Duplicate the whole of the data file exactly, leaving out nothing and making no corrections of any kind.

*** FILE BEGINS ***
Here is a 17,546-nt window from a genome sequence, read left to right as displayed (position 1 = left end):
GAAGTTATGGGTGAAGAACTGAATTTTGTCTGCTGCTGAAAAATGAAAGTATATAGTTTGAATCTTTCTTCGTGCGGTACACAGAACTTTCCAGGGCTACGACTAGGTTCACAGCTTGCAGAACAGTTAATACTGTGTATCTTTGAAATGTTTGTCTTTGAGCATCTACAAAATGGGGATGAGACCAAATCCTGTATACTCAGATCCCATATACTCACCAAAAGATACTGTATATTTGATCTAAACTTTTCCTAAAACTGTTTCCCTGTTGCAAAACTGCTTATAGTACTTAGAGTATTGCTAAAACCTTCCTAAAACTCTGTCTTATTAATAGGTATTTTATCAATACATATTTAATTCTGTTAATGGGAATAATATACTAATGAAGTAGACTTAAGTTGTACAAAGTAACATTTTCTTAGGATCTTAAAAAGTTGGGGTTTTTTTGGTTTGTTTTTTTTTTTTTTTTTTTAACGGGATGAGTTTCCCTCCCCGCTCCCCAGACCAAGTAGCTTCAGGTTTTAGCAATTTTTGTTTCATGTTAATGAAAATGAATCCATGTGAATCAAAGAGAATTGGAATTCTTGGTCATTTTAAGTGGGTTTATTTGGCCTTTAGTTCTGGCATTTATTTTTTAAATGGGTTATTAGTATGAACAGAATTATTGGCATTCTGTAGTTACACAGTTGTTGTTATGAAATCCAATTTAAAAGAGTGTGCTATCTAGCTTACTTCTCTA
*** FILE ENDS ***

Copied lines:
Here is a 17,546-nt window from a genome sequence, read left to right as displayed (position 1 = left end):
GAAGTTATGGGTGAAGAACTGAATTTTGTCTGCTGCTGAAAAATGAAAGTATATAGTTTGAATCTTTCTTCGTGCGGTACACAGAACTTTCCAGGGCTACGACTAGGTTCACAGCTTGCAGAACAGTTAATACTGTGTATCTTTGAAATGTTTGTCTTTGAGCATCTACAAAATGGGGATGAGACCAAATCCTGTATACTCAGATCCCATATACTCACCAAAAGATACTGTATATTTGATCTAAACTTTTCCTAAAACTGTTTCCCTGTTGCAAAACTGCTTATAGTACTTAGAGTATTGCTAAAACCTTCCTAAAACTCTGTCTTATTAATAGGTATTTTATCAATACATATTTAATTCTGTTAATGGGAATAATATACTAATGAAGTAGACTTAAGTTGTACAAAGTAACATTTTCTTAGGATCTTAAAAAGTTGGGGTTTTTTTGGTTTGTTTTTTTTTTTTTTTTTTTAACGGGATGAGTTTCCCTCCCCGCTCCCCAGACCAAGTAGCTTCAGGTTTTAGCAATTTTTGTTTCATGTTAATGAAAATGAATCCATGTGAATCAAAGAGAATTGGAATTCTTGGTCATTTTAAGTGGGTTTATTTGGCCTTTAGTTCTGGCATTTATTTTTTAAATGGGTTATTAGTATGAACAGAATTATTGGCATTCTGTAGTTACACAGTTGTTGTTATGAAATCCAATTTAAAAGAGTGTGCTATCTAGCTTACTTCTCTA